Sunday, May 15, 2016

Book Review: Crochet Master Class

I sold one of my personal crochet books to one of my workshop student this week and feeling a little bereft - my crochet books are like dear friends - decided to treat myself to a replacement. My local Barnes and Noble bookstore has a wonderful selection of crochet books and being rather particular and not a big shopper I find I need to have a good look before I buy.  

 
 
 
Advanced crochet techniques: Tunisian crochet, Hairpin lace,
Filet crochet and Double-ended crochet clockwise from top left


The book that stood out on the shelf was Crochet Master Class by Jean Leinhauser and Rita Weiss published in 2010 by Potter/TenSpeed/Harmony. It features eighteen crochet techniques each taught by an innovative master crocheter. These super talented master teachers have found new ways to use their hooks or resurrected old techniques. These are the celebrities who keep our craft alive and truly inspire me! I linked the names to their Ravelry profiles where I was able to find them.

We read the story of how each master started out. This is particularly fascinating to me because a creative career is never straightforward as you probably know! Each master then provides instruction on how to do the technique and then includes a project which was written specially for this book. The pattern is helpfully rated by the skill level needed from beginner to experienced so that you can pick one that is suitable for your skill level. The projects are simply inspiring. I am finding it difficult knowing which one to start with.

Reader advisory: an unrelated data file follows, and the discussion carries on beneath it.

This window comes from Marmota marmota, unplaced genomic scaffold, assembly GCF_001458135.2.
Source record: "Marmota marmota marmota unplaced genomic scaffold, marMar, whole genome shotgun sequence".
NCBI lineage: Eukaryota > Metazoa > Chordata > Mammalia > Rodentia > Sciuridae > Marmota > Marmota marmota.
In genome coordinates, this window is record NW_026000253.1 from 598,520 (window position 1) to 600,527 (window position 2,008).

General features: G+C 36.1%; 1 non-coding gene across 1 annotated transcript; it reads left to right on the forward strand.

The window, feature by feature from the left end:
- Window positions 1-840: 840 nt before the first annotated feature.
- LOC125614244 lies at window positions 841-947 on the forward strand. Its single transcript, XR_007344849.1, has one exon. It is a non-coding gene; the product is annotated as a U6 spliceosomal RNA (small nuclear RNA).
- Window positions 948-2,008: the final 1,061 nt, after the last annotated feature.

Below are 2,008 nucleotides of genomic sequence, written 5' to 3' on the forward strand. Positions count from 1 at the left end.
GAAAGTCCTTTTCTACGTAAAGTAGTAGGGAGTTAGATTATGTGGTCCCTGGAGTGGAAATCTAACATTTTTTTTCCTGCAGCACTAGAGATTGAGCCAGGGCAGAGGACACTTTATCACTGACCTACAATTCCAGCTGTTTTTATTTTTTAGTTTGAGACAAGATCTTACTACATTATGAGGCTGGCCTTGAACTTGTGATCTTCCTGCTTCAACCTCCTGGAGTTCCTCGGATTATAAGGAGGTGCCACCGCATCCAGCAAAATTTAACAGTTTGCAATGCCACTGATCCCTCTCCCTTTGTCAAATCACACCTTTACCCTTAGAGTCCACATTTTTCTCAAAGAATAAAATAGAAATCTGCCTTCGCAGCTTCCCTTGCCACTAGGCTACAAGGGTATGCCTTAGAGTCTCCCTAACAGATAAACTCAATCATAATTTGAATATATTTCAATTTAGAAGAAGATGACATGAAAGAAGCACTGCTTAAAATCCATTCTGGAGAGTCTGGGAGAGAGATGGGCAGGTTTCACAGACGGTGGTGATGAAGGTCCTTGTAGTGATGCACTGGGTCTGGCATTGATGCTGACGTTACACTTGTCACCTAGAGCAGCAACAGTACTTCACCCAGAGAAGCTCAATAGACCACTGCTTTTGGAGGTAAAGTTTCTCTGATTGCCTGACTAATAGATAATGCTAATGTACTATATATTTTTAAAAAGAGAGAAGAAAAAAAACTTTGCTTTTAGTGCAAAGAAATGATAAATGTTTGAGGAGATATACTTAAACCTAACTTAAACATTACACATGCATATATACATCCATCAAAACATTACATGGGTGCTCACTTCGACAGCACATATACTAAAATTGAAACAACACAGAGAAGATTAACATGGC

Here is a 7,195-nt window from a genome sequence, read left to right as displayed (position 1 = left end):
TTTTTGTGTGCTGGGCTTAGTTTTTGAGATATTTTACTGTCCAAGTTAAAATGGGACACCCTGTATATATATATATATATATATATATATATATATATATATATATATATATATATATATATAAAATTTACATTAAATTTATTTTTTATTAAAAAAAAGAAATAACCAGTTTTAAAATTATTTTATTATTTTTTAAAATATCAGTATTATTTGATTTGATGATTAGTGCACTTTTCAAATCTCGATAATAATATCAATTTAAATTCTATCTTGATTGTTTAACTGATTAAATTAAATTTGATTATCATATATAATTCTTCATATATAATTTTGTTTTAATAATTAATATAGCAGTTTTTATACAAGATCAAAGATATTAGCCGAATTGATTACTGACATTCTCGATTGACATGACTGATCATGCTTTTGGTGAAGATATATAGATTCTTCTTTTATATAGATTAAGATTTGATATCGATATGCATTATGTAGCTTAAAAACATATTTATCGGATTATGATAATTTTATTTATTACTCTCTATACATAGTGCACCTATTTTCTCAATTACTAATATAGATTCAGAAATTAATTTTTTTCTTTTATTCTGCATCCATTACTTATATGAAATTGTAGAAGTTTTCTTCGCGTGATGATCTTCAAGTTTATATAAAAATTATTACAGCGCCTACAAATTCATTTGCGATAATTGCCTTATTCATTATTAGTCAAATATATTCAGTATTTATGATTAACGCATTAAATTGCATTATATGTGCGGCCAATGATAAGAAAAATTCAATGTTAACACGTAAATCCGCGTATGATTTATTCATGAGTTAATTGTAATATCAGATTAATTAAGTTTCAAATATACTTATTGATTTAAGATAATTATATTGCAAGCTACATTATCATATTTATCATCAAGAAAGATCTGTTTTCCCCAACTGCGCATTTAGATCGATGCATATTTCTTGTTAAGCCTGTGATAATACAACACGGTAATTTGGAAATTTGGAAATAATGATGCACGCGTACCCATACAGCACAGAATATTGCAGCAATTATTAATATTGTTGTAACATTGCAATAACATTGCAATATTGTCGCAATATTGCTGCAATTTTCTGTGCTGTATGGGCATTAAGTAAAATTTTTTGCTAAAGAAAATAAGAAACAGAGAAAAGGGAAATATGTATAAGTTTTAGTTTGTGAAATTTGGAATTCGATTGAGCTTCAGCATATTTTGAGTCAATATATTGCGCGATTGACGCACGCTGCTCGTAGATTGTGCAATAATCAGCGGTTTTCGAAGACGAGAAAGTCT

I am familiar with some of techniques thanks to the second Craft Yarn Council teaching certificate I took. I made swatches of Tunisian crochet (Julia Bryant), Hairpin lace (Jennifer Hansen), Double-ended crochet (Darla J. Fenton) and Filet crochet (Harmut Hass) as part of the course. My samples are above clockwise from top left. I just realized after taking this photo that I also made a Tapestry crochet (Carol Ventura) swatch - it's called Fair Isle crochet too.

A student asked me to teach her Bead crochet (Lydia Borin) so I had to teach myself first! I loved it. And I have a little experience in making the crochet cables that are involved in Aran crochet (Jane Snedden Peever) too. Such fun!

The other techniques in the book are brand new to me and I can't wait to try them out:
  • Woven crochet (Jenny King)
  • Entrelac crochet (Joyce Wyatt)
  • Fashion crochet (Margaret Hubert)
  • Tassels (Nancy Nehring
  • Bullion stitch (Bonnie Pierce)
  • Overlay crochet (Melody MacDuffee)
  • Bruges crochet (Tatyana Mirer)
  • Painted crochet (Ferosa Harold)
  • Free-form crochet (Prudence Mapstone)
  • Irish crochet (Maire Treanor)
  • Wire crochet (Nancie Wiseman)
This book would be ideal for anyone who like me has a good grasp of all the basics and wants to challenge themselves with a new technique. There is nothing like a bit skill-building in the craft you love. The book also contains a refresher course in crochet in the back pages so if you were a little rusty but keen you could have a go at that and then pick one of the techniques with a beginner rated accompanying project. Yay! Everyone is happy :)

2 comments:

kathy b said...

Cool I am sending the link to my sister for crochet

Tamara Gooderham said...

I'm sure she will enjoy it Kathy. Hope all goes well with you and yours :)

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